During fall in Michigan, you can see some of the best autumn colors in the country. The trick to seeing them is to time your walk, drive, or train tour to hit the height of fall colors. For leaf peepers wanting to get the most out of fall foliage, find out when and where to be in Michigan in fall.
Why Leaves Change Color
Leaves change color as the result of the changing ratio of three pigments: chlorophyll, carotenoids, and anthocyanins. The production of each pigment is in turn affected by several factors. The main factor that triggers the color-changing process in the fall is diminishing daylight. Tree species, temperature, rainfall, and soil moisture can also affect pigment production and therefore leaf color and vibrancy. For example, the red tones (determined by the production of anthocyanins) are the colors most affected by weather conditions.
When Fall Foliage Peaks in Michigan
Generally speaking, peak fall foliage in Michigan can range from mid-September through the end of October. As might be expected, the Upper Peninsula reaches peak fall color before the rest of the state, although there are some exceptions. The metropolitan Detroit area tends to host a full range of colors in mid- to late October.
Color Prediction Resources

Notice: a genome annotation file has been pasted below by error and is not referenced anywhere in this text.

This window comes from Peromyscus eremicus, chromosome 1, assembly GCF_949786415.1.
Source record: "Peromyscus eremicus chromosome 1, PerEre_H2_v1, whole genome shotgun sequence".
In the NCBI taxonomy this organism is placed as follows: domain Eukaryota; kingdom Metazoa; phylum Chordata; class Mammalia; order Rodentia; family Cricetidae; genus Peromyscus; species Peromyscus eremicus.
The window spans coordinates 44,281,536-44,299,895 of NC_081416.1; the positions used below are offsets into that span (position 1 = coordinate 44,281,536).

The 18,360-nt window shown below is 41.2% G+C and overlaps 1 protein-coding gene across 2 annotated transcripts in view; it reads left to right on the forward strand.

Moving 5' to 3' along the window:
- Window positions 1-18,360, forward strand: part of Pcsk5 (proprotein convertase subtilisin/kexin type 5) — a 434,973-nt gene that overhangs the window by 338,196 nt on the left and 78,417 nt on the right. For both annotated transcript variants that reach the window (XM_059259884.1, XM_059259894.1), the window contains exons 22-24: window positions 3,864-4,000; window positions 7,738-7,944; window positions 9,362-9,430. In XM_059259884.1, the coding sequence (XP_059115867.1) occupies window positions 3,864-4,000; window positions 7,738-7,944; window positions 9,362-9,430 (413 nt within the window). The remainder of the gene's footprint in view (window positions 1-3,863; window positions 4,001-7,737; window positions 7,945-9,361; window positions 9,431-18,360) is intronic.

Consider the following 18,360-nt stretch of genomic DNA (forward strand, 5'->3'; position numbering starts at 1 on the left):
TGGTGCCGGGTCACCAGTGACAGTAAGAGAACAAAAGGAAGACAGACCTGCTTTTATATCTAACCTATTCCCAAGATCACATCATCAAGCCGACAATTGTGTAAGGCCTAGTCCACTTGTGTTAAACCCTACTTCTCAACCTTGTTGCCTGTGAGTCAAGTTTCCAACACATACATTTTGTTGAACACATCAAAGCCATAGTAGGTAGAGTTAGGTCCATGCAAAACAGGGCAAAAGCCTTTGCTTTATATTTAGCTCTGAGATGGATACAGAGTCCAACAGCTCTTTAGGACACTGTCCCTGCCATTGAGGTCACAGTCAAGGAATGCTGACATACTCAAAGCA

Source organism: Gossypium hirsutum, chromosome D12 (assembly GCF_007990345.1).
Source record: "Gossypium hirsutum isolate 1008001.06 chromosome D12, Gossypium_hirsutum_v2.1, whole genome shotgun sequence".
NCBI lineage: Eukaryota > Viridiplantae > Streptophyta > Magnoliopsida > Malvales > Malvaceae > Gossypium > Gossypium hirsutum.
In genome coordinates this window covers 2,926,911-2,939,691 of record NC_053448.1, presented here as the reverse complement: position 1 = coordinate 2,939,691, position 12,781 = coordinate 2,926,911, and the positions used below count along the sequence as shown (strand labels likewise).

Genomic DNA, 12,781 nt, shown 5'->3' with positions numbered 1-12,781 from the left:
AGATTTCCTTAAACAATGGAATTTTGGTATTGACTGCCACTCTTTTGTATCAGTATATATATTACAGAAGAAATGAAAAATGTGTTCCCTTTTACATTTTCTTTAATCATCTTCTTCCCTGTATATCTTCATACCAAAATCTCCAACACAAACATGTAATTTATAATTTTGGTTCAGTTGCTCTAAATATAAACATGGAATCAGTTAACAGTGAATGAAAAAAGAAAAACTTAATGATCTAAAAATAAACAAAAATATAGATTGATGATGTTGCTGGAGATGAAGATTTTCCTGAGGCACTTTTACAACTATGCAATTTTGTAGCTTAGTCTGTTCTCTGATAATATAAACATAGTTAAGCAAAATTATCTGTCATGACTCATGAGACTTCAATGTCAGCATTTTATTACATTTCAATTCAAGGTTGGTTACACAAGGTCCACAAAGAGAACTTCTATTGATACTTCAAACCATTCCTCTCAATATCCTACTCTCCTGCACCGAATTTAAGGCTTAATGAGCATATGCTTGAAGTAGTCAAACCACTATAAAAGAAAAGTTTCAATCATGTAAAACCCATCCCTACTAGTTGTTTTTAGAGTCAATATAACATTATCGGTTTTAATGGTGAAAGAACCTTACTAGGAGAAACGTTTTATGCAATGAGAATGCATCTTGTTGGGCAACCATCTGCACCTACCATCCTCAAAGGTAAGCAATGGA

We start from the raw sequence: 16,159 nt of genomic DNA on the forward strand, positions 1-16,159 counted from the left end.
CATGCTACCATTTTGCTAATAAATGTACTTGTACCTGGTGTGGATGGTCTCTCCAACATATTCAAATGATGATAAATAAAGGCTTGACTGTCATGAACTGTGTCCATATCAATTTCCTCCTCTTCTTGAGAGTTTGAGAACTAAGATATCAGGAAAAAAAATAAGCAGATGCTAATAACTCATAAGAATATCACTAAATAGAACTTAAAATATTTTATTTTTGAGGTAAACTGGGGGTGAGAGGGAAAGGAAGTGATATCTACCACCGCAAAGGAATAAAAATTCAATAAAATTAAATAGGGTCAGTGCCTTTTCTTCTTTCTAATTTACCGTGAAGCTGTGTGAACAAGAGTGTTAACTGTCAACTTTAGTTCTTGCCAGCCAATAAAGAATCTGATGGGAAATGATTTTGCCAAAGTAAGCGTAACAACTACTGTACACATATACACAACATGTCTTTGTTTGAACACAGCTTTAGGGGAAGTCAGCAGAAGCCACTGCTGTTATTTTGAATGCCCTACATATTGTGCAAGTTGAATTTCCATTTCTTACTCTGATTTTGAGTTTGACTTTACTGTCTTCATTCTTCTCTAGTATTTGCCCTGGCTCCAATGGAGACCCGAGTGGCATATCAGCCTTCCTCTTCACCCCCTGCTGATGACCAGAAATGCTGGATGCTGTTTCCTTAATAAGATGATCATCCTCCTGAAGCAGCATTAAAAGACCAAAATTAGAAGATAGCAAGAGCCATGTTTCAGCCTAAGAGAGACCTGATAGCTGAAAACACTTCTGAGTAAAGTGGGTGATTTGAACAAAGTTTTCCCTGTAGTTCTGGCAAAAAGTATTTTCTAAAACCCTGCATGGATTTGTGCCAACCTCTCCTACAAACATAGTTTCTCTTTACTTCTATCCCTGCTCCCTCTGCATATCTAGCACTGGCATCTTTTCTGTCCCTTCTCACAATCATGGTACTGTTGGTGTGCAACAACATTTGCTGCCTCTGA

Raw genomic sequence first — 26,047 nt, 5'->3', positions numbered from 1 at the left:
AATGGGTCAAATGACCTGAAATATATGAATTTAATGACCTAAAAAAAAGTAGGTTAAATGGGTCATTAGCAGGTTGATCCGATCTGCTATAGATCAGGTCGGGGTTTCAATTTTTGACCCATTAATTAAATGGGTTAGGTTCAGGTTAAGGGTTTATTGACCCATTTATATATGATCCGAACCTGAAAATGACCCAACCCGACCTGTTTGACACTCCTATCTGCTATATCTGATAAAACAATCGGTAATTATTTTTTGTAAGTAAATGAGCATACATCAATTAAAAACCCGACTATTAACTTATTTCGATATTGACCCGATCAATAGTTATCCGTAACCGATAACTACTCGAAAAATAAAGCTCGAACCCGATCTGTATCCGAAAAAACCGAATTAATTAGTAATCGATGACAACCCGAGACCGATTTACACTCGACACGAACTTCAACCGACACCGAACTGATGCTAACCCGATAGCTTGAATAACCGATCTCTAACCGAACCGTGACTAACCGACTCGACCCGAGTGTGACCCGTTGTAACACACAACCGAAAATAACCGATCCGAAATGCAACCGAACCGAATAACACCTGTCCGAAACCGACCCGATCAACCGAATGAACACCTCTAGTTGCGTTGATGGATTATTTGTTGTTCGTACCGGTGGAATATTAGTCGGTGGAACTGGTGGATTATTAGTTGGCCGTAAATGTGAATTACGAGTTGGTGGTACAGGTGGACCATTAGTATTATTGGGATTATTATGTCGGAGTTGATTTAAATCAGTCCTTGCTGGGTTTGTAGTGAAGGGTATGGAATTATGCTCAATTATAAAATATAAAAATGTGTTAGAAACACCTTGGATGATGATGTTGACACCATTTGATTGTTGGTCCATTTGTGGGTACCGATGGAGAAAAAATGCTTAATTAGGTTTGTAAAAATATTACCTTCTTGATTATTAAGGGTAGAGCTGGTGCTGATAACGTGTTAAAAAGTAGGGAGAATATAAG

Several resources make predictions, much like a daily weather or allergy forecast, about when leaves will change color in Michigan. They also keep track of the color-changing progress at various locations throughout the state, including the Detroit area.
- The Weather Channel posts a map of current fall-foliage conditions in the region.
- Pure Michigan (Michigan's official travel and tourism site) posts a map with a prediction of color-change peaks across the state.
- The Foliage Network provides reports for the Midwest that keep track of color and leaf drop.
Tours Where You Can See Michigan's Best Fall Colors
In much of Michigan, including the southeast and metro Detroit, viewing its vibrant fall foliage may require nothing more than stepping outside; but if you want to get the most out of fall in Michigan, consider taking a tour.
- Michigan's Gold Coast rates as one of Travel and Leisure magazine's "America's Best Color Drives." The route starts in Traverse City. It then meanders 100 miles through Northport, Inspiration Point, and Sleeping Bear Dunes National Lakeshore.
- Meanwhile, The Travel Channel recommends the Lake Superior Circle Route in the Midwest for excellent fall foliage. The route includes stretches not only in Michigan but also Wisconsin, Minnesota, and Ontario, Canada.
- If you want to see fall foliage closer to Detroit, check out "True Colors: Detroit’s Fall Tour Guide" by Robert K. Jones. This book provides readers with basic information about Detroit’s trees and leaves in the fall.
Driving is, of course, a good way to see Michigan's fall colors, but taking a train gives you time for observation and is an experience in and of itself.
- The Michigan Steam Train schedules train trips to catch peak color change. Routes vary and can cover Kalkaska, Petoskey, Boyne, Cadillac, Clair, Lake George, Mt. Pleasant, Owosso, and Yuma.
- The Southern Michigan Railroad offers a train ride that departs from Clinton. It lasts 45 minutes to an hour.
- If you are considering other Midwest states for tours, check out Train Traveling, which posts a list of train rides in every state.